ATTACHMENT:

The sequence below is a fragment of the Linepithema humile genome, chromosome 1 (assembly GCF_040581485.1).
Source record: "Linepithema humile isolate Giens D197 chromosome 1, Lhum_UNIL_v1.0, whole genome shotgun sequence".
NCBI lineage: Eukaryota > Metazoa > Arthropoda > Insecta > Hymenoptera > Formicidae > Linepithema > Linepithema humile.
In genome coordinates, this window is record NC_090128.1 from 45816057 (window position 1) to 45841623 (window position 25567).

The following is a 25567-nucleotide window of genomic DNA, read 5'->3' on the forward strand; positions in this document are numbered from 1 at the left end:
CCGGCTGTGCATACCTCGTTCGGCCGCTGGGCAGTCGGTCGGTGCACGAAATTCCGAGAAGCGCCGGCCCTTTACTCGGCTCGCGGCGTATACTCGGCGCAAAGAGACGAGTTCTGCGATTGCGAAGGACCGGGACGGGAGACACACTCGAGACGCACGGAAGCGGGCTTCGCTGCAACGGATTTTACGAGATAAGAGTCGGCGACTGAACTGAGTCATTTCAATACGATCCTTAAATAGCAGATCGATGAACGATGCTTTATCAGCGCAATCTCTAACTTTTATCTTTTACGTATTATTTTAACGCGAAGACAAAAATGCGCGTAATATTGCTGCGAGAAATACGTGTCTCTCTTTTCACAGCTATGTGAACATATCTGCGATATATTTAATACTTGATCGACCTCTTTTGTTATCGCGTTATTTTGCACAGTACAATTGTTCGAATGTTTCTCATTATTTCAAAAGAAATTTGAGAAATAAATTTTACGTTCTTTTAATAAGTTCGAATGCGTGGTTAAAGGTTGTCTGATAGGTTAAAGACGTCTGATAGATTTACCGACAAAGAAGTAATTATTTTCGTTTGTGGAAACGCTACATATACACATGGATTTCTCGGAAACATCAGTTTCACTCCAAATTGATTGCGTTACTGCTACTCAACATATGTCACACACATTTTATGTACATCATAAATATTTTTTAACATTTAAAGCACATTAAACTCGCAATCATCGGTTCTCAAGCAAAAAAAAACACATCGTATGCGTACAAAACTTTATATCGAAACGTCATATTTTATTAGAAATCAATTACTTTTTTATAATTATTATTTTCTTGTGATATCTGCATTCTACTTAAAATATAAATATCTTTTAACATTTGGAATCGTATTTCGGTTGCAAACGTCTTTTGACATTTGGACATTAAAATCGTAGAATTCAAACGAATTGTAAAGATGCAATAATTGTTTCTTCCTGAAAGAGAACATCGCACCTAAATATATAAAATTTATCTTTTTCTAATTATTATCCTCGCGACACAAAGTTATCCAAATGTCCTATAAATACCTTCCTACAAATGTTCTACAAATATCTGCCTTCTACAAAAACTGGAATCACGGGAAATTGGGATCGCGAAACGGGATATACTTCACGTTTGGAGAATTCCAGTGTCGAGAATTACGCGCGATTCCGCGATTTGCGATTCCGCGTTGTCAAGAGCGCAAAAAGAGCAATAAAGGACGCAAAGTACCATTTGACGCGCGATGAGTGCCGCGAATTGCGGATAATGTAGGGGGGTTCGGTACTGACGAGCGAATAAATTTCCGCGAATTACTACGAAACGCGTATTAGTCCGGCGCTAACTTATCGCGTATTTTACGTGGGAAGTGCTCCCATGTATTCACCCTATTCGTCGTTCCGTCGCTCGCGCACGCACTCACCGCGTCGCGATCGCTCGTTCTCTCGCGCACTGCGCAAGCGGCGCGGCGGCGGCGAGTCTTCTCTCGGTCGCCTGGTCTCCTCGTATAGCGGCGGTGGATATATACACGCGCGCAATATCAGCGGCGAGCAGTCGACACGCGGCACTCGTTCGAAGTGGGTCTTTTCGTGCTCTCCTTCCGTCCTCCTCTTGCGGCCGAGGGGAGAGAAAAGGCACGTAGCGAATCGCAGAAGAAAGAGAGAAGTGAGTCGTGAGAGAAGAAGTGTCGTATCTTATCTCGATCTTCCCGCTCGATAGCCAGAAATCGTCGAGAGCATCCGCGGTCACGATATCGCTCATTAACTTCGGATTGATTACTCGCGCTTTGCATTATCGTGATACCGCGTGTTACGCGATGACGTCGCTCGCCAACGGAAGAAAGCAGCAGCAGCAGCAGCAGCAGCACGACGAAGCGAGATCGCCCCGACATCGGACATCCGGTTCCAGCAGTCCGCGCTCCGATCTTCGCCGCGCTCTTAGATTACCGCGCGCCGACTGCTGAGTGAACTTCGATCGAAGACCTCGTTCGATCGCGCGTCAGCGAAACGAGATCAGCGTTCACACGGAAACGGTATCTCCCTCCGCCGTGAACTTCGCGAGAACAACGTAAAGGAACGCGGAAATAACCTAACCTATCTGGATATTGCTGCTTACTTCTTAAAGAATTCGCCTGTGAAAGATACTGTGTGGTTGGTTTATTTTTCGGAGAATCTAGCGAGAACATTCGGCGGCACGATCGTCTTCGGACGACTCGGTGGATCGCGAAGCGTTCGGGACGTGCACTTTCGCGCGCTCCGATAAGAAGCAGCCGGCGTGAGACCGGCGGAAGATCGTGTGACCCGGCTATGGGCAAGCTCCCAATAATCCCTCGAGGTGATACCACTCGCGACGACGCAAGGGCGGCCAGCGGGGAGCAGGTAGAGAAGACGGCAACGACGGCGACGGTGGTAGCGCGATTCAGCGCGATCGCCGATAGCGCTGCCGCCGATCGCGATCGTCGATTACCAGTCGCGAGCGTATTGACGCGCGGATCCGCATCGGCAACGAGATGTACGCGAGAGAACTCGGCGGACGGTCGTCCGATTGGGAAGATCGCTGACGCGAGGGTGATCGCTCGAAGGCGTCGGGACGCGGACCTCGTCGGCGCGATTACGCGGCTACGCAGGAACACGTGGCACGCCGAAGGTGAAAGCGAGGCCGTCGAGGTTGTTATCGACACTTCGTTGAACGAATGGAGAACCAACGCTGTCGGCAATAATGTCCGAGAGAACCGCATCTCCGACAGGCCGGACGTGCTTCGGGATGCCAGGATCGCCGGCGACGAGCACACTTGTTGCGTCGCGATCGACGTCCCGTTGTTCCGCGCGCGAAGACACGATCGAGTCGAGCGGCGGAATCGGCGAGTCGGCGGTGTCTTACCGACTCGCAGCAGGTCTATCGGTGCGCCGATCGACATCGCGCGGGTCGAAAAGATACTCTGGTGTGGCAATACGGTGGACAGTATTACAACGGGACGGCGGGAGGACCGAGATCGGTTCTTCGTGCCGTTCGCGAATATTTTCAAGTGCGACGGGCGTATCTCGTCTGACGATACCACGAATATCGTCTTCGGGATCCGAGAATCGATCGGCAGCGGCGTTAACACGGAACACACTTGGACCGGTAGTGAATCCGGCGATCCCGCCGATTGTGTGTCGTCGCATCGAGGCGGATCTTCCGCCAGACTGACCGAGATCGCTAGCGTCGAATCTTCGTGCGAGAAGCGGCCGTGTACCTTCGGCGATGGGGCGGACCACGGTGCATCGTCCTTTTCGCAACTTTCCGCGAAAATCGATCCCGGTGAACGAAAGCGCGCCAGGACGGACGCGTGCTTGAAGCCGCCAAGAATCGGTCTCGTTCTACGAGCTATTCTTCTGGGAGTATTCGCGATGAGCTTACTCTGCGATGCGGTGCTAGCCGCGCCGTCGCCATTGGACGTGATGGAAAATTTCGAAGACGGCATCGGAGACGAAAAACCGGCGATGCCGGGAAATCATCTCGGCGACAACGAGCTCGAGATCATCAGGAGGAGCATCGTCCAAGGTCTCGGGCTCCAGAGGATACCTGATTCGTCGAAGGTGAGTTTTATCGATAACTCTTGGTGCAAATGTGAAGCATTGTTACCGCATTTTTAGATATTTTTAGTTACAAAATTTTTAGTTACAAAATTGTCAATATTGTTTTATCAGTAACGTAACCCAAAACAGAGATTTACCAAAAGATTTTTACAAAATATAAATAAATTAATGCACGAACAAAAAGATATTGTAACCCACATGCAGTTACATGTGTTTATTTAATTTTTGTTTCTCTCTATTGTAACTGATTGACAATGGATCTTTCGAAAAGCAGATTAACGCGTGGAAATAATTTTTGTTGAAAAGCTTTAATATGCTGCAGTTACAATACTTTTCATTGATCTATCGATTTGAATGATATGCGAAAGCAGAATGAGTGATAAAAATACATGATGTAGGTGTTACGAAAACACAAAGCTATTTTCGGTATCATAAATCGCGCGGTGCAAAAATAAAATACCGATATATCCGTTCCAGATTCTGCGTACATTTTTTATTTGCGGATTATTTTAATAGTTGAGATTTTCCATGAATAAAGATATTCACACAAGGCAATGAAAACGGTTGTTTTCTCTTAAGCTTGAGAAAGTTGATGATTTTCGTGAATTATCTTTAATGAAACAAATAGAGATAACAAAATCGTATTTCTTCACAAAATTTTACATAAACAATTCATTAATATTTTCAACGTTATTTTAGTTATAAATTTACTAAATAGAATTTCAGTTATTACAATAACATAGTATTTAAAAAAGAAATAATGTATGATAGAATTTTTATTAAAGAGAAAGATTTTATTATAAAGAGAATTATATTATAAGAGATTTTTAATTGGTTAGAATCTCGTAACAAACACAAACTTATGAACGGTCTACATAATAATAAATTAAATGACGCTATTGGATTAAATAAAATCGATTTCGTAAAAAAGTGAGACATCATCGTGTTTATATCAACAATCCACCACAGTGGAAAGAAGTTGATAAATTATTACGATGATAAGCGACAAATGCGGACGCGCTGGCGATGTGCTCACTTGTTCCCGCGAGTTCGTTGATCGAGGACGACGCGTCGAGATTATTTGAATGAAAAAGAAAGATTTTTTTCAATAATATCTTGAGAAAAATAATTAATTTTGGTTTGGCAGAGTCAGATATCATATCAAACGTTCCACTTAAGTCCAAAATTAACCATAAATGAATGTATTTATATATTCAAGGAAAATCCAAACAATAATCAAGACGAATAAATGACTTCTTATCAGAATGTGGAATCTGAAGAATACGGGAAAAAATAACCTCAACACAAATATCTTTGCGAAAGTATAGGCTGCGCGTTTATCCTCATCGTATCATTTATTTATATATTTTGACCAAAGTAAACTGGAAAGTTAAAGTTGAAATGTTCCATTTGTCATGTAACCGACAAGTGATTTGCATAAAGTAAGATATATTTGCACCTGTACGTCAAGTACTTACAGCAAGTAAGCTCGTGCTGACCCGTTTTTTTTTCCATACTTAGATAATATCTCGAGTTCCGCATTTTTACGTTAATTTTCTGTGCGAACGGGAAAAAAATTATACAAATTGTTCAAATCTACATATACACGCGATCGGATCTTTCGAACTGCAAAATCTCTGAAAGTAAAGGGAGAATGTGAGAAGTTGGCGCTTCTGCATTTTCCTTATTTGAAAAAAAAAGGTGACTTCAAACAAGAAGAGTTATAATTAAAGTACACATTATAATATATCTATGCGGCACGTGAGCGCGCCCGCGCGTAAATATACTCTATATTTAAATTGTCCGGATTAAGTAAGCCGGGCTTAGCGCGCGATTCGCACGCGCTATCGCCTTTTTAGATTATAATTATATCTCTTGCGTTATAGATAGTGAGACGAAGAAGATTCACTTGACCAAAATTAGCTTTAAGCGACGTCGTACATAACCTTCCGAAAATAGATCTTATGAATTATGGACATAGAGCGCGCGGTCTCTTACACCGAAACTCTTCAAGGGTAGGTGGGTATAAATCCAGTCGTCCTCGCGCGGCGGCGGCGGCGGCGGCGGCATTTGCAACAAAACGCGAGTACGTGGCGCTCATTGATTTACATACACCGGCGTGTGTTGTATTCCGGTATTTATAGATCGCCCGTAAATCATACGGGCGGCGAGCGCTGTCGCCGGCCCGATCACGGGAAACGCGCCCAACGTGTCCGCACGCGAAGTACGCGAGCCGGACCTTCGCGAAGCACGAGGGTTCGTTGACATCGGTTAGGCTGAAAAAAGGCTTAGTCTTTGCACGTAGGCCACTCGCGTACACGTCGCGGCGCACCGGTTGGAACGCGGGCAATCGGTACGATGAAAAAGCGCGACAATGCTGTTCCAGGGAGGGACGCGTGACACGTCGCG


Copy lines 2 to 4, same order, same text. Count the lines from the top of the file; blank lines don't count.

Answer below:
Source record: "Linepithema humile isolate Giens D197 chromosome 1, Lhum_UNIL_v1.0, whole genome shotgun sequence".
NCBI lineage: Eukaryota > Metazoa > Arthropoda > Insecta > Hymenoptera > Formicidae > Linepithema > Linepithema humile.
In genome coordinates, this window is record NC_090128.1 from 45816057 (window position 1) to 45841623 (window position 25567).